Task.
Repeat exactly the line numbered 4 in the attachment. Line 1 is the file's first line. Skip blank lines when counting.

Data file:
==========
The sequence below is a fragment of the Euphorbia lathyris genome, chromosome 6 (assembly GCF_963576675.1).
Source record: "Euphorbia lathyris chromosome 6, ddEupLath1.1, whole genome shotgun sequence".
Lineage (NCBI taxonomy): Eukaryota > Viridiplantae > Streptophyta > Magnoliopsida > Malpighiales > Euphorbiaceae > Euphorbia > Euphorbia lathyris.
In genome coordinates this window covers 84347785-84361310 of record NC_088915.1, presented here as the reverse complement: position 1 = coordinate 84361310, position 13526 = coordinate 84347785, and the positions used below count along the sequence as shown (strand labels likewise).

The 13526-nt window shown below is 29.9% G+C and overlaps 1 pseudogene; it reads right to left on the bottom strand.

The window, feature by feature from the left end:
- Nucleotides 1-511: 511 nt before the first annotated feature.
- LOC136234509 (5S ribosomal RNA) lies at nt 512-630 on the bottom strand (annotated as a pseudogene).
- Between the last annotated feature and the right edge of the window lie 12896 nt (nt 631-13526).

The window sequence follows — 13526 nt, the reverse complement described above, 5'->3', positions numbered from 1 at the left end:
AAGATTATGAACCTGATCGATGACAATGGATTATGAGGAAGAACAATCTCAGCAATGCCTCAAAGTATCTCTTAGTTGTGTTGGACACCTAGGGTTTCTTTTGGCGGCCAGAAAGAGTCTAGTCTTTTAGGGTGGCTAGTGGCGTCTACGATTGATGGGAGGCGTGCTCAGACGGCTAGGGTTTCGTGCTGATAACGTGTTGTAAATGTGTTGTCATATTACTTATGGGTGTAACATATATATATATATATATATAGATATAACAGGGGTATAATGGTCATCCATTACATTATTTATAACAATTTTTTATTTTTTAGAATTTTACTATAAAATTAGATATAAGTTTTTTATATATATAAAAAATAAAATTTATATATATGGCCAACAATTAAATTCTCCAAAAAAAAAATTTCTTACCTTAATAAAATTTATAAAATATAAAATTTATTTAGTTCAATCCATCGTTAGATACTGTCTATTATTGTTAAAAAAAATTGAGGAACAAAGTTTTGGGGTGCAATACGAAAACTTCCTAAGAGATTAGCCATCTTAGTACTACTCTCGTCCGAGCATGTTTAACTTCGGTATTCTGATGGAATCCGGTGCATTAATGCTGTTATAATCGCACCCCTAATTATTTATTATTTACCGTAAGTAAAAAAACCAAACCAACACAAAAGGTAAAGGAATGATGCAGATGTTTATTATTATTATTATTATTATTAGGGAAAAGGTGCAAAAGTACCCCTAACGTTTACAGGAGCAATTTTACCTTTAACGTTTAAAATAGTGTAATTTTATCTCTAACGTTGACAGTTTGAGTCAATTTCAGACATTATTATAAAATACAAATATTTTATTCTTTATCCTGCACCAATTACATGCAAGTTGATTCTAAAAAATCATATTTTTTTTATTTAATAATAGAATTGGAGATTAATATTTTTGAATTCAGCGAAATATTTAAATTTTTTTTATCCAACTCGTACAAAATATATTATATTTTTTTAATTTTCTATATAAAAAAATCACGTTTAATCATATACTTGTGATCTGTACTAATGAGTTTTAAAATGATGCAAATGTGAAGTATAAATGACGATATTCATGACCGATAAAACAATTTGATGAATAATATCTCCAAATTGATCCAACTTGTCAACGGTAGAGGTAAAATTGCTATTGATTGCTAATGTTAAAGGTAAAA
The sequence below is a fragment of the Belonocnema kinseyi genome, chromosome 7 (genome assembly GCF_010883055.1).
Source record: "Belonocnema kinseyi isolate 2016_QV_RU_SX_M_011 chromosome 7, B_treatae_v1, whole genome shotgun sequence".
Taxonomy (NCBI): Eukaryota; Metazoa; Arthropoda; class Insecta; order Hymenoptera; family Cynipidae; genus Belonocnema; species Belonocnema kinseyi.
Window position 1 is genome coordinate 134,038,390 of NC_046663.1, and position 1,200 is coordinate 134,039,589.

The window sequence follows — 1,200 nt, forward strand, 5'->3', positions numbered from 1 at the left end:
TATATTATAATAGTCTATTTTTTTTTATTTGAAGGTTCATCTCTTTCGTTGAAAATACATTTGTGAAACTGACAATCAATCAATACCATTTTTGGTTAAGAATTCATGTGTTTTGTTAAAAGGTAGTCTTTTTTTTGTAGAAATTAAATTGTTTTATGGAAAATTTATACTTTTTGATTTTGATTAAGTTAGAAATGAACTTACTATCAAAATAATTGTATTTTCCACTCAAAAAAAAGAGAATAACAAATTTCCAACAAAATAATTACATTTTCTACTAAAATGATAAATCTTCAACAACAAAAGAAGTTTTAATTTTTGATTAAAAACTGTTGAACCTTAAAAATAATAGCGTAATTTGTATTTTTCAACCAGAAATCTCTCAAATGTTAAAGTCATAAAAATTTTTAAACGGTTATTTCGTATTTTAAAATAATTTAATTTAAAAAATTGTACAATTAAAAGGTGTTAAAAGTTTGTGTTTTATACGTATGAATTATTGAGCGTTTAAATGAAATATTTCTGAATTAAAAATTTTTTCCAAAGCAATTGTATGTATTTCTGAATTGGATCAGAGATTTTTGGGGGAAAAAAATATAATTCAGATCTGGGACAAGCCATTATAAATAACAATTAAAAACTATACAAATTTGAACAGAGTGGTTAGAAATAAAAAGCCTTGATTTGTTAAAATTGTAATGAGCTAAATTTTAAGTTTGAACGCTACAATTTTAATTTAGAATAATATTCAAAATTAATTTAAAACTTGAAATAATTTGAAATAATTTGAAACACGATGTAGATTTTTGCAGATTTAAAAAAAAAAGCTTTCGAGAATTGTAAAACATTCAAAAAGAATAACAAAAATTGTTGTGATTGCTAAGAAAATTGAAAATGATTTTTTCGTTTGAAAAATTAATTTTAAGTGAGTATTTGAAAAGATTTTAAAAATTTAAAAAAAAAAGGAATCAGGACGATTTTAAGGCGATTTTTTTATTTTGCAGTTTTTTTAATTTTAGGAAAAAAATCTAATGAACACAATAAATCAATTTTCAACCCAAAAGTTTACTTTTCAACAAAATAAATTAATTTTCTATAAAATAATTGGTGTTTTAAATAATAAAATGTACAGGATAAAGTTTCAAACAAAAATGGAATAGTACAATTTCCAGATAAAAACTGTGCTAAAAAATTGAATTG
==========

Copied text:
In genome coordinates this window covers 84347785-84361310 of record NC_088915.1, presented here as the reverse complement: position 1 = coordinate 84361310, position 13526 = coordinate 84347785, and the positions used below count along the sequence as shown (strand labels likewise).